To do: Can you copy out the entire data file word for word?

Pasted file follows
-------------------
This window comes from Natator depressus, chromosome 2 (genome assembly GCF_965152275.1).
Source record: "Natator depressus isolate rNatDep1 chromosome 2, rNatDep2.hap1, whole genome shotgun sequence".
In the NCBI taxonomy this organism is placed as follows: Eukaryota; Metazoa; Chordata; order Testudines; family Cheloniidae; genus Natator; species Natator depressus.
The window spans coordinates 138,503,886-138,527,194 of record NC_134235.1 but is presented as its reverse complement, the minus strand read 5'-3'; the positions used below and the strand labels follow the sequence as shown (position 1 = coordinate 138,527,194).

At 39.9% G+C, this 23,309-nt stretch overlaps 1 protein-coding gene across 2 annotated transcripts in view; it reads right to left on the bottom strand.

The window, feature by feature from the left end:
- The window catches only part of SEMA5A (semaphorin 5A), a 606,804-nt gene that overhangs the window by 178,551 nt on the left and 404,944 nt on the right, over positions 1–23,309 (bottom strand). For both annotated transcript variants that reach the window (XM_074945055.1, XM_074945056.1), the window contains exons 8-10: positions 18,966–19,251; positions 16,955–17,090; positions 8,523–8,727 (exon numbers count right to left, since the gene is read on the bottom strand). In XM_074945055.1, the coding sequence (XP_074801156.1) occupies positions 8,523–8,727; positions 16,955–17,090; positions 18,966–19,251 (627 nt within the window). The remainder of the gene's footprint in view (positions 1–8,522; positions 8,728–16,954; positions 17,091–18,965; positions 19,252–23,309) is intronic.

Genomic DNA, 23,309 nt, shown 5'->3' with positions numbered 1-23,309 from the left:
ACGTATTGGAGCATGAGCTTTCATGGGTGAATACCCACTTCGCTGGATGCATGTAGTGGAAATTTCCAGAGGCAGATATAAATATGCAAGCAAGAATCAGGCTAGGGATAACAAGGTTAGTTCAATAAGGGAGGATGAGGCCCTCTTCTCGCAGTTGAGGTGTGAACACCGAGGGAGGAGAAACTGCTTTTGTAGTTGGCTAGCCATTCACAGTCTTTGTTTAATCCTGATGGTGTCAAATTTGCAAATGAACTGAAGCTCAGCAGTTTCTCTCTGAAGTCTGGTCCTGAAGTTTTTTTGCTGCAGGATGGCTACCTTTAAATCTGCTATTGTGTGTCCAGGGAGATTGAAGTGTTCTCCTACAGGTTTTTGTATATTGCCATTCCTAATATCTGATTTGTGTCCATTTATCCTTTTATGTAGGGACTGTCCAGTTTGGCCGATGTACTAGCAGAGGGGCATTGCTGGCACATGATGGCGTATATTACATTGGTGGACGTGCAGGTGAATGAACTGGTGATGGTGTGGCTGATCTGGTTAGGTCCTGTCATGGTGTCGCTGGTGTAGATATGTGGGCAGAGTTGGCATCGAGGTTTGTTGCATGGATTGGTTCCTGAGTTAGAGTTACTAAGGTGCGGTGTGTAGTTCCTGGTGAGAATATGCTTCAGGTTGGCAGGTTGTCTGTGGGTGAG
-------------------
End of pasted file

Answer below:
This window comes from Natator depressus, chromosome 2 (genome assembly GCF_965152275.1).
Source record: "Natator depressus isolate rNatDep1 chromosome 2, rNatDep2.hap1, whole genome shotgun sequence".
In the NCBI taxonomy this organism is placed as follows: Eukaryota; Metazoa; Chordata; order Testudines; family Cheloniidae; genus Natator; species Natator depressus.
The window spans coordinates 138,503,886-138,527,194 of record NC_134235.1 but is presented as its reverse complement, the minus strand read 5'-3'; the positions used below and the strand labels follow the sequence as shown (position 1 = coordinate 138,527,194).

At 39.9% G+C, this 23,309-nt stretch overlaps 1 protein-coding gene across 2 annotated transcripts in view; it reads right to left on the bottom strand.

The window, feature by feature from the left end:
- The window catches only part of SEMA5A (semaphorin 5A), a 606,804-nt gene that overhangs the window by 178,551 nt on the left and 404,944 nt on the right, over positions 1–23,309 (bottom strand). For both annotated transcript variants that reach the window (XM_074945055.1, XM_074945056.1), the window contains exons 8-10: positions 18,966–19,251; positions 16,955–17,090; positions 8,523–8,727 (exon numbers count right to left, since the gene is read on the bottom strand). In XM_074945055.1, the coding sequence (XP_074801156.1) occupies positions 8,523–8,727; positions 16,955–17,090; positions 18,966–19,251 (627 nt within the window). The remainder of the gene's footprint in view (positions 1–8,522; positions 8,728–16,954; positions 17,091–18,965; positions 19,252–23,309) is intronic.

Genomic DNA, 23,309 nt, shown 5'->3' with positions numbered 1-23,309 from the left:
ACGTATTGGAGCATGAGCTTTCATGGGTGAATACCCACTTCGCTGGATGCATGTAGTGGAAATTTCCAGAGGCAGATATAAATATGCAAGCAAGAATCAGGCTAGGGATAACAAGGTTAGTTCAATAAGGGAGGATGAGGCCCTCTTCTCGCAGTTGAGGTGTGAACACCGAGGGAGGAGAAACTGCTTTTGTAGTTGGCTAGCCATTCACAGTCTTTGTTTAATCCTGATGGTGTCAAATTTGCAAATGAACTGAAGCTCAGCAGTTTCTCTCTGAAGTCTGGTCCTGAAGTTTTTTTGCTGCAGGATGGCTACCTTTAAATCTGCTATTGTGTGTCCAGGGAGATTGAAGTGTTCTCCTACAGGTTTTTGTATATTGCCATTCCTAATATCTGATTTGTGTCCATTTATCCTTTTATGTAGGGACTGTCCAGTTTGGCCGATGTACTAGCAGAGGGGCATTGCTGGCACATGATGGCGTATATTACATTGGTGGACGTGCAGGTGAATGAACTGGTGATGGTGTGGCTGATCTGGTTAGGTCCTGTCATGGTGTCGCTGGTGTAGATATGTGGGCAGAGTTGGCATCGAGGTTTGTTGCATGGATTGGTTCCTGAGTTAGAGTTACTAAGGTGCGGTGTGTAGTTCCTGGTGAGAATATGCTTCAGGTTGGCAGGTTGTCTGTGGGTGAG